On July 4, 2020, The American Revolution—the latest volume in Ashbrook’s Core Document Collections—will be released. Edited by Robert McDonald, Professor of History at the United States Military Academy at West Point, the collection is available for pre-order only through TAH.
This volume of primary documents on the causes and conduct of the American Revolution presents the history of the American political order during its formative period. No one can read these documents today without sensing the overwhelming significance of the issues at stake: from these pages, the reader can come to understand and appreciate not only the emergence of the United States as an independent nation but also something about the challenges of forming a political order on the propositions of equality and liberty—challenges as relevant to modern Americans as they were to our forefathers.
What you’ll find inside the book:
- A variety of voices and viewpoints that capture the vibrant debates and diversity of opinions of Americans—united in their commitment to equality and liberty, yet so often divided by their different understandings of these most fundamental American ideas.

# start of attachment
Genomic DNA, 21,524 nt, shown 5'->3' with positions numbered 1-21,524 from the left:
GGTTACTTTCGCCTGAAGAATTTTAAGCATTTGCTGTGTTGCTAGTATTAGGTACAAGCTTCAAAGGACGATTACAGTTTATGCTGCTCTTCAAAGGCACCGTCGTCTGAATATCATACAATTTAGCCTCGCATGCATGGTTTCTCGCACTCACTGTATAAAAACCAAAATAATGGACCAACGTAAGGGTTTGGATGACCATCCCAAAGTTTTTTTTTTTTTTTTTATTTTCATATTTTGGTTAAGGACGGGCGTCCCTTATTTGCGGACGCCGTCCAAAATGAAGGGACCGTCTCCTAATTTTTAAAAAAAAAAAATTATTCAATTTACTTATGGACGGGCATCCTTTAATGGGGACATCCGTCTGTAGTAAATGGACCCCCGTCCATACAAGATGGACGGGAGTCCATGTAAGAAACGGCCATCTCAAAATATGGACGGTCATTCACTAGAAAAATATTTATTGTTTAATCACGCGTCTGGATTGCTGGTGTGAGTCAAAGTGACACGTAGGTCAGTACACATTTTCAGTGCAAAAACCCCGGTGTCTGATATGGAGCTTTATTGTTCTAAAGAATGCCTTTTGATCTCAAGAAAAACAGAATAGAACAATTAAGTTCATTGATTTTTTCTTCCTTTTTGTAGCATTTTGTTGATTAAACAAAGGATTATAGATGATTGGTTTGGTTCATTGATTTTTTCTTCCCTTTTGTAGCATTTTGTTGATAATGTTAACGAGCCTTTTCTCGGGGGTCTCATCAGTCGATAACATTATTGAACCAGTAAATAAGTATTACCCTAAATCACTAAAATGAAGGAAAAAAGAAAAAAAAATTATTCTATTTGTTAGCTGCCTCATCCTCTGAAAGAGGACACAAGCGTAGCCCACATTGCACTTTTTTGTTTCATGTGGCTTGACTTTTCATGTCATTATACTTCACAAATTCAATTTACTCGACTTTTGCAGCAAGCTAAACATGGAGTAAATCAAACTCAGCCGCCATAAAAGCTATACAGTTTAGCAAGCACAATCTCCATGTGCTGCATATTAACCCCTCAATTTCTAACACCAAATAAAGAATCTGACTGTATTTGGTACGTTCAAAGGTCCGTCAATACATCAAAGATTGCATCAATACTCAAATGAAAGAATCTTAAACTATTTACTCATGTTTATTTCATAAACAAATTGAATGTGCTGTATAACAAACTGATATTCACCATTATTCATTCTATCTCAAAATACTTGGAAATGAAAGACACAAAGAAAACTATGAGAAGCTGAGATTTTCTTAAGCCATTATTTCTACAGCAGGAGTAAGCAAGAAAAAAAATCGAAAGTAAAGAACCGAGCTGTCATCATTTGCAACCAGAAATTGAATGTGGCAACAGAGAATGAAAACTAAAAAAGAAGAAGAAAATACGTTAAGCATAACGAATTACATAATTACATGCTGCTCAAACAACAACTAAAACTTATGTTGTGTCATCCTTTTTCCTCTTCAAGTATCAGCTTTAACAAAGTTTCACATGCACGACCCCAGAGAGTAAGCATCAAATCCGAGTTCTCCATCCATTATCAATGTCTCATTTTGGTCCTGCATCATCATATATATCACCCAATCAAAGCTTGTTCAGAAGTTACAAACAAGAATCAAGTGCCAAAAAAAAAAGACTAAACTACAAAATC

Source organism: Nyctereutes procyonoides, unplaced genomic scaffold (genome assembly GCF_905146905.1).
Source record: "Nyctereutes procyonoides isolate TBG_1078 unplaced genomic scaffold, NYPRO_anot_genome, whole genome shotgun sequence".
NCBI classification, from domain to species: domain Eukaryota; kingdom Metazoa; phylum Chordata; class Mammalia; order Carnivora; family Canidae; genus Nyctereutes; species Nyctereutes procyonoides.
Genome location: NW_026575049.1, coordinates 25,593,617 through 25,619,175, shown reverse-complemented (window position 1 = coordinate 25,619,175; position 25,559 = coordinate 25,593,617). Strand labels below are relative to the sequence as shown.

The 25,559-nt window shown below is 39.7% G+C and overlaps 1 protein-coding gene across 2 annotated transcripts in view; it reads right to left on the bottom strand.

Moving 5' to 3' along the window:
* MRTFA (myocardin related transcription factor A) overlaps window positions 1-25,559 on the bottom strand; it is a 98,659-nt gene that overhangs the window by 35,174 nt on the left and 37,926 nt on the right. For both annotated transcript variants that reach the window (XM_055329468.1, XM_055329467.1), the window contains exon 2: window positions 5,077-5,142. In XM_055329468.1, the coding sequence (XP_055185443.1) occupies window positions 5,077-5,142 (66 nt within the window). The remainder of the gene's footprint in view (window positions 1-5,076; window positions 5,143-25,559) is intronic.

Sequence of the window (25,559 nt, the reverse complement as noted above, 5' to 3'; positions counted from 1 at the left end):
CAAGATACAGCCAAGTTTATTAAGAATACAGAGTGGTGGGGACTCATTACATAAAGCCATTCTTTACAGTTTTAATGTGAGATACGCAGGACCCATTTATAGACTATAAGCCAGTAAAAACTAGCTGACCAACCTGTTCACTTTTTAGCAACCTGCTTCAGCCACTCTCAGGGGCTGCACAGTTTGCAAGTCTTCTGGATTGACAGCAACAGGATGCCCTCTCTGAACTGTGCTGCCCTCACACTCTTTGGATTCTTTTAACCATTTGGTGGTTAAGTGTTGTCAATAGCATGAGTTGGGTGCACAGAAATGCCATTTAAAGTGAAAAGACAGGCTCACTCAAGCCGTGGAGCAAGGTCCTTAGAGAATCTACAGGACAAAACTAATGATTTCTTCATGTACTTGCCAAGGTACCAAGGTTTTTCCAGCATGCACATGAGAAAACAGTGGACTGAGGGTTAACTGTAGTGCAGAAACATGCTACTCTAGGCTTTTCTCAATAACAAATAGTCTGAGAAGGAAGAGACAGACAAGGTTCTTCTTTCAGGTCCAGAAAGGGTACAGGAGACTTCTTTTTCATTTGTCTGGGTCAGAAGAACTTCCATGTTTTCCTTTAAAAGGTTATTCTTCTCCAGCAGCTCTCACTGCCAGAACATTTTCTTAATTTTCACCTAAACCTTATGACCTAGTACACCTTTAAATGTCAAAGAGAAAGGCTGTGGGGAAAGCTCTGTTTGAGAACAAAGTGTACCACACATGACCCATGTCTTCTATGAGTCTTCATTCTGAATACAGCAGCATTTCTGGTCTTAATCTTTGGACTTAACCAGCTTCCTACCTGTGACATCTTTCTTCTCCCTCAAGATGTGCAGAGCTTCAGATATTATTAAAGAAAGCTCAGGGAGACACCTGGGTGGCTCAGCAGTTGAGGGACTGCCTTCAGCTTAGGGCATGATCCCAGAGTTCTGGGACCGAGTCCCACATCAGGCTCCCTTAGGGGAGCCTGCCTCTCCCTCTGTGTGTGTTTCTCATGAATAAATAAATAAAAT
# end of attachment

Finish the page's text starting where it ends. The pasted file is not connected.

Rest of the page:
- A brief introduction to each document, providing key historical background to help students immediately grasp its place in the unfolding narrative of American history.
- A thematic table of contents grouping documents into sub-themes inside of the collection topic.
- Two discussion questions for each document in the collection: one that focuses on a close reading of it as a single text, and one that draws it into conversation with other sources.
Today, we’re offering a sneak peek at one of the documents in the collection: “A View of the Controversy between Great Britain and Her Colonies,” by Samuel Seabury.
Seabury is enjoying a bit of a moment in the sun, thanks to the popularity of Hamilton; in the show, he’s obviously not taken seriously by Hamilton, but in truth, his pamphlet represented the views of many moderate colonists who resented British policy but nevertheless wished for reconciliation with the mother country.
Ultimately, Seabury cast his lot with the Loyalists, serving as a chaplain to the King’s American Regiment. Yet after the war, unlike many Loyalists, Seabury remained in the United States, helping to shape the nation whose existence he would have prevented.
Learn more about Seabury and others on both sides of the fight for independence in The American Revolution.
When you pre-order by July 4, you’ll receive:
- 20% off the retail price
- a limited edition set of digital slides with images, maps, and discussion questions to engage your students!